Few of us ever enjoy the job application process. Filling out forms, revising resumes, writing cover letters – it can feel like a thankless task. But once you’ve made it past these initial hurdles, you still need to survive the interview. And really, you can’t just survive the interview – competition is steep. You need to walk out of that interview with flying colors. How can you prepare yourself to stun the interviewer with your charm, wit, and brains? Here are a few ways to get ready.
Research the company. It should go without saying that you should know a lot about the company you’re looking to join; yet not everyone thinks to do the basic background research. Look at the website, read the “About Us” section, and do a Google News search with the company name to find out if there is any recent news to know. If you know the name of the interviewer, look him/her up too. If you familiarize yourself with the obstacles the company has faced, you’ll learn what kind of solutions they like to implement or how they find those solutions. Echo these ideas and/or principles in any problem-solving types of questions.
Research the industry, too. If you’re interviewing with a technology company, familiarize yourself with the whole world of technology. What are the latest developments? Who are the industry leaders? Try to see the bigger picture. Read industry newspapers, magazines and news sites. What are the biggest challenges facing the industry and what are your ideas for solving them?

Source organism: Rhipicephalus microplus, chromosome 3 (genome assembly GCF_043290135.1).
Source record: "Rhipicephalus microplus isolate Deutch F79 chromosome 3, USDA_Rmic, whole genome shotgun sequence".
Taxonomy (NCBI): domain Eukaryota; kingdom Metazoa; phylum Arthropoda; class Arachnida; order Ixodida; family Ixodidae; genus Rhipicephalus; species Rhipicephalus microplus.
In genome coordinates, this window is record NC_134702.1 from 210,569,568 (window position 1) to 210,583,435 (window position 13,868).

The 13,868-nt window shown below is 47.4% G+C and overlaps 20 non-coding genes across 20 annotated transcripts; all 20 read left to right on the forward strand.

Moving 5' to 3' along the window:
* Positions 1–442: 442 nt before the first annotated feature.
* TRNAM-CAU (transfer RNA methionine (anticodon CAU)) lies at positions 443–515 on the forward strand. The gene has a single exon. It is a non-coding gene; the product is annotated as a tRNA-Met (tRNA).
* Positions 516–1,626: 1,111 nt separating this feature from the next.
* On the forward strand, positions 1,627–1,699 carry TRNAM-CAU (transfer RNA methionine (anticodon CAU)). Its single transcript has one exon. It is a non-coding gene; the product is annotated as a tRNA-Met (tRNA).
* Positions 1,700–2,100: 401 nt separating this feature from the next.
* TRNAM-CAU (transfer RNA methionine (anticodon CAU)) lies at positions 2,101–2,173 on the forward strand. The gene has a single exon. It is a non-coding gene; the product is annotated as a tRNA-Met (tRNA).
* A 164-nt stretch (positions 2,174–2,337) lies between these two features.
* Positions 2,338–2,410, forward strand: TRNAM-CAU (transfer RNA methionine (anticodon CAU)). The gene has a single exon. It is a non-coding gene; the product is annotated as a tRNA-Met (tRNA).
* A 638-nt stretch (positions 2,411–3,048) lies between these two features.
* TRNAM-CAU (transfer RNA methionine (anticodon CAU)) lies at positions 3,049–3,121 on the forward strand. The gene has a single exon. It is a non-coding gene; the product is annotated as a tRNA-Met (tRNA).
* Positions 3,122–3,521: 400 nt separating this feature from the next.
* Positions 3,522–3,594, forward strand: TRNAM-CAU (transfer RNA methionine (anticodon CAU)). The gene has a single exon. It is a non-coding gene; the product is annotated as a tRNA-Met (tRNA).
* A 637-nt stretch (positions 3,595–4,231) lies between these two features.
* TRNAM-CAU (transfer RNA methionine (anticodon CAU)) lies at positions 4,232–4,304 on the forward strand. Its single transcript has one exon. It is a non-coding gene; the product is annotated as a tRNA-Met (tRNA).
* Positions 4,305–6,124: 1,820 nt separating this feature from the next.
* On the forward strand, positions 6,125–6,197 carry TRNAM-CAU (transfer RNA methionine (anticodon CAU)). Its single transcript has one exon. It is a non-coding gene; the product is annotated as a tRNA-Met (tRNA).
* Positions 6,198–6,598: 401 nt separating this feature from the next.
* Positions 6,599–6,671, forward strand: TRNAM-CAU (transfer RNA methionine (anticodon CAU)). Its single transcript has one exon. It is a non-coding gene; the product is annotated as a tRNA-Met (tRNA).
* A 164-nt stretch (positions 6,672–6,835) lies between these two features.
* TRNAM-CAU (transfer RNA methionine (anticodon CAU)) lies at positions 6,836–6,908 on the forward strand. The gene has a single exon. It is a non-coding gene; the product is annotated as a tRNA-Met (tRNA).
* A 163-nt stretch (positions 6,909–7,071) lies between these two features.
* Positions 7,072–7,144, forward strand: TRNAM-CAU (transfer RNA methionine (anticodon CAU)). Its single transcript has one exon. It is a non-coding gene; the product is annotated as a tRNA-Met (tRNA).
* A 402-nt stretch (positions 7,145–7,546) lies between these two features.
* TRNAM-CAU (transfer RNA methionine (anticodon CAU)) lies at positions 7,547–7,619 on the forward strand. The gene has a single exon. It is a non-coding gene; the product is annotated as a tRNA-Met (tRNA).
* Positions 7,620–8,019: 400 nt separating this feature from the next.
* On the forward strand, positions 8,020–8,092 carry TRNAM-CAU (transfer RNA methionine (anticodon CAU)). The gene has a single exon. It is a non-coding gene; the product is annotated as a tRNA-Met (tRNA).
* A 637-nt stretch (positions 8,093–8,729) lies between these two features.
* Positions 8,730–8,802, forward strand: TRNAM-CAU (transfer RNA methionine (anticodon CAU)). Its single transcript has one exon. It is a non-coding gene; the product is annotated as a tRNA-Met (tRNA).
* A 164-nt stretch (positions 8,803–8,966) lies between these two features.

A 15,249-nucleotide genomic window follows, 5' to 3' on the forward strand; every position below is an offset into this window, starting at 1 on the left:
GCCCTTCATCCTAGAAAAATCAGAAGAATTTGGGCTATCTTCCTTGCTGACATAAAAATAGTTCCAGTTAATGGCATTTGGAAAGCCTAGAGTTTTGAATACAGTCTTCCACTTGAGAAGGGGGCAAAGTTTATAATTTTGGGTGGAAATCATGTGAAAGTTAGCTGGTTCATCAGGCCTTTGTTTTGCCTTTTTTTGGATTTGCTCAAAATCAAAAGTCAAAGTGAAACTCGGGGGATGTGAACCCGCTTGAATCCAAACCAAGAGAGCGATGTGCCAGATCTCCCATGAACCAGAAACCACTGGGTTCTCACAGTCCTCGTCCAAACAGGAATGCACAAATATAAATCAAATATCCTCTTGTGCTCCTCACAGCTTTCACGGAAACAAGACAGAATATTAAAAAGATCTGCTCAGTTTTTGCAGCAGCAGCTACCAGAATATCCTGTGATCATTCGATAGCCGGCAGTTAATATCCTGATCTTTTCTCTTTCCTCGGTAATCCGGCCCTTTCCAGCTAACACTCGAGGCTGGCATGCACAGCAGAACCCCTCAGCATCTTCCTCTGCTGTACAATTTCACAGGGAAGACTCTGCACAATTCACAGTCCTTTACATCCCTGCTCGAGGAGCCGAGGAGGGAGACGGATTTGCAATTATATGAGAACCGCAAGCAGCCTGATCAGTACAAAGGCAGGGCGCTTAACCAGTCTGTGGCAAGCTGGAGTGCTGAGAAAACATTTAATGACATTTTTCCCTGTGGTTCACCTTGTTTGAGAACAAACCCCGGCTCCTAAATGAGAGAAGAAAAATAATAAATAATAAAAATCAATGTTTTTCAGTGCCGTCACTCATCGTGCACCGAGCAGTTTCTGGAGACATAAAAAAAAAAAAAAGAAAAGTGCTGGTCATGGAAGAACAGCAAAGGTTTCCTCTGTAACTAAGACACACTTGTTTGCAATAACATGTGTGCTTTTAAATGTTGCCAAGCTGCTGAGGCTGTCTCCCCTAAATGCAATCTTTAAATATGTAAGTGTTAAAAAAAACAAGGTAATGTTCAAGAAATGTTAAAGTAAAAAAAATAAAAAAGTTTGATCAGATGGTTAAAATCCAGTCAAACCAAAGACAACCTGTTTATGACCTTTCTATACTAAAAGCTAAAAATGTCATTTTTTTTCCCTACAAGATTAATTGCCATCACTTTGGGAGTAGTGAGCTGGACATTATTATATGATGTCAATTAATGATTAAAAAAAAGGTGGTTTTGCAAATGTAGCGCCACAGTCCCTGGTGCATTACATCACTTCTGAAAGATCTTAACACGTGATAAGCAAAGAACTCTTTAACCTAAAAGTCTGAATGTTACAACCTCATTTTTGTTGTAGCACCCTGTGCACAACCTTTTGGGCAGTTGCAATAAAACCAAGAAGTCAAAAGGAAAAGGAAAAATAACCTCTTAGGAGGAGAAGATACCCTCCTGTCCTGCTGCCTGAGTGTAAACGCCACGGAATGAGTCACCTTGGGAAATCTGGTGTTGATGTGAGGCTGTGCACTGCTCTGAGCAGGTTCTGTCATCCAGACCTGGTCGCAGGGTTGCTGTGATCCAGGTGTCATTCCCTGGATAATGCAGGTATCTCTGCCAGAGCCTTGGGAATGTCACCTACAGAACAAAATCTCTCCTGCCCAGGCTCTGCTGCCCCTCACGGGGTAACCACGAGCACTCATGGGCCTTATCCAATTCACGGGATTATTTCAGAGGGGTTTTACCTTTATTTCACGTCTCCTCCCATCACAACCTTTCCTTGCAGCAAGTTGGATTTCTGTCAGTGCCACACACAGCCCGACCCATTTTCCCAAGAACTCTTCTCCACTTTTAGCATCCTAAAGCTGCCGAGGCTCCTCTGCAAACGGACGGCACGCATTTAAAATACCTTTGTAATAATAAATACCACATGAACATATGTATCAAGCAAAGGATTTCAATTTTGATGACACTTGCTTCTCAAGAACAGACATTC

Bone up on current events. It’s not enough to know what’s going on in the world you’re working in, you need to know what’s going on in the world, too. Even if you don’t get asked directly about an event in the news, you can impress the interviewer by referencing it. If you are asked a hypothetical question about how you would handle a conflict between employees, for example, you can say something like, “Much like Secretary of State Hillary Clinton did in China recently” You’ll sound worldly and smart!
Practice, practice, practice. Not only can you have friends and family give you practice interviews, if you’re applying to a big company, you can probably find questions that have been asked to other interviewees. Ask yourself how you would respond to those same queries. (Big hint: Glassdoor.com keeps lists of old questions!)
Think creatively. Some companies, like Google, have a history of asking whacky questions that have no real answers. It almost seems like they are written to confuse you. Embrace the freedom that that offers you: there is no right answer. Allow yourself to have fun with it and you might surprise yourself with your creativity. (Practice, practice, practice, is particularly good advice for those kinds of interviews.
Get comfortable being yourself. Often the reason behind those wild questions is less to test your expertise and more to test your people skills. Do you “fit” with the corporate culture? If given a problem, what tools do you use to solve it? Do you crack under pressure? Is your response confident, shaky, or obnoxiously proud? Sometimes the subtext of your answer is all the questioner is examining.